Additionally, some hosting companies are vague about telling you what you need to maintain a growing site. And if your host cannot accommodate that growth, your site will crash. That means you need to monetize because the more your site grows, the more you will need to invest in support and hosting. You don’t want to keep changing web hosts, like I did at first. You should hire a company that can grow with you. Basically, you get what you pay for – you can only go so far by having everything for free.

Calendar Software:

Jersey Family Fun was pretty quickly overwhelmed with email requests from places that wanted their events listed, so we needed a flexible calendar app that would allow places to list their own events. We currently use Time.ly plugin software, which emails me when an [event] is added so I can approve or decline it. It’s very SEO friendly and also allows you to easily create repeat events and leave out days, for example, if you have an event every Thursday but you want to leave out Thanksgiving. Finding the right calendar app is important for anyone listing events.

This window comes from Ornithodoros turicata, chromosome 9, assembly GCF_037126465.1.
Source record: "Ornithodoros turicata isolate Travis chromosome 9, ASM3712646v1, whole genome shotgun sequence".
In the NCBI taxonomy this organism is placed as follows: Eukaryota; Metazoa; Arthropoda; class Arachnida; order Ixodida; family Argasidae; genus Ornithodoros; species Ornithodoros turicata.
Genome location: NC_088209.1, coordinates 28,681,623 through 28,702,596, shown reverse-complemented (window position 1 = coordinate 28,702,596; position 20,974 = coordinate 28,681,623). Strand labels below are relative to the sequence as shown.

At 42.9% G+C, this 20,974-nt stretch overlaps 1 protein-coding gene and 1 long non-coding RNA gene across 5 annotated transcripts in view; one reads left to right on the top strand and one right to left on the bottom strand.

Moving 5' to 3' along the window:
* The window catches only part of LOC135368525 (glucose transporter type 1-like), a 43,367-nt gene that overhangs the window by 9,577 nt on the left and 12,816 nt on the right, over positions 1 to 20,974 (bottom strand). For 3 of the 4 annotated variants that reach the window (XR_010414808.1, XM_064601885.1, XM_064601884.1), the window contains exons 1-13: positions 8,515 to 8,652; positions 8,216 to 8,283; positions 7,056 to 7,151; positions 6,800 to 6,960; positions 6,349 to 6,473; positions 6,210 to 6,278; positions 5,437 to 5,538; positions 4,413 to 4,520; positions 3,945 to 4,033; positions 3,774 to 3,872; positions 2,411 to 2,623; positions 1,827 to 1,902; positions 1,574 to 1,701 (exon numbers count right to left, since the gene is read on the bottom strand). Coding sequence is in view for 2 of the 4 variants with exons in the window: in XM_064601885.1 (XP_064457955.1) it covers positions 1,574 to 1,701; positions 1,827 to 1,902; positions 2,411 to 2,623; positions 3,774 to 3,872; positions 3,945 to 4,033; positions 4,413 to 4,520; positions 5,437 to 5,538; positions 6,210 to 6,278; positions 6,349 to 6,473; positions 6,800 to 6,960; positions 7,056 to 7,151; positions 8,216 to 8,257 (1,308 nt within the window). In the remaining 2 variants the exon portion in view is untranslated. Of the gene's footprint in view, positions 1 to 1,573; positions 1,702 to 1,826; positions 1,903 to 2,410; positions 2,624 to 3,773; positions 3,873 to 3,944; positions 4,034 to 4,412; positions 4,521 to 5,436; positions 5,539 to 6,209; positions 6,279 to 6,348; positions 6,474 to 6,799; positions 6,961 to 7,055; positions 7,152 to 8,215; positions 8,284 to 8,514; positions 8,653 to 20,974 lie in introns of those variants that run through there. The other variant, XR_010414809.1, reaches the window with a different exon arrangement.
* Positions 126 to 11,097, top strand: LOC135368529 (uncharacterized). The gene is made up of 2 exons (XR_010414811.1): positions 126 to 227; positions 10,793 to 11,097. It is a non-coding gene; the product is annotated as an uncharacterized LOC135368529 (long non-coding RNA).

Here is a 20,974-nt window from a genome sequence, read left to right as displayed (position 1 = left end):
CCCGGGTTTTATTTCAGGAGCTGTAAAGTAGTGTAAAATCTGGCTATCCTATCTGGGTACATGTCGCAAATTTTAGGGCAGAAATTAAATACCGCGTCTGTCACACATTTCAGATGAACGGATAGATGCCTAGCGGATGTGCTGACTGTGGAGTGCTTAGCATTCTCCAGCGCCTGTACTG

Q: What advice would you give to bloggers who are interested in creating a hyperlocal blog?

Do your research first – take a look at what other hyperlocal sites are covering and what is missing. Also consider how big an area you want to cover. Had I considered the bulk of how much information it would be, I would have started with a smaller region of New Jersey, like a county, rather than the whole state. I believe there is more income potential for hyperlocal blogs that cover a smaller area because you can get advertising from local businesses, which is not an option for a statewide resource. It’s also been difficult to monetize Jersey Family Fun with big businesses that do have a statewide reach because their advertising process is too complex for us. Sales and ads have not worked well to monetize the site, despite its size.

I also recommend you set guidelines for your events. We’ve had local vendors put in events that are not family friendly or that cost over $5, which is our limit. You need reliable web hosting but the more local you are and more guidelines you have, the less memory you’ll need to store events. And if you niche finely, that will help you craft more relevant blog post topics.

Finally, always consider your own schedule. Running a site like Jersey Family Fun involves a big time commitment and I couldn’t do it without help. Before starting, think about what you are willing to invest in time, help and money if your site takes off.

Thank you, Jennifer, for sharing your insight with us on how to build a hyperlocal blog! There are many different ways you could cover local issues on your own blog. This is one successful example that you can build on based on your interests and your community’s needs.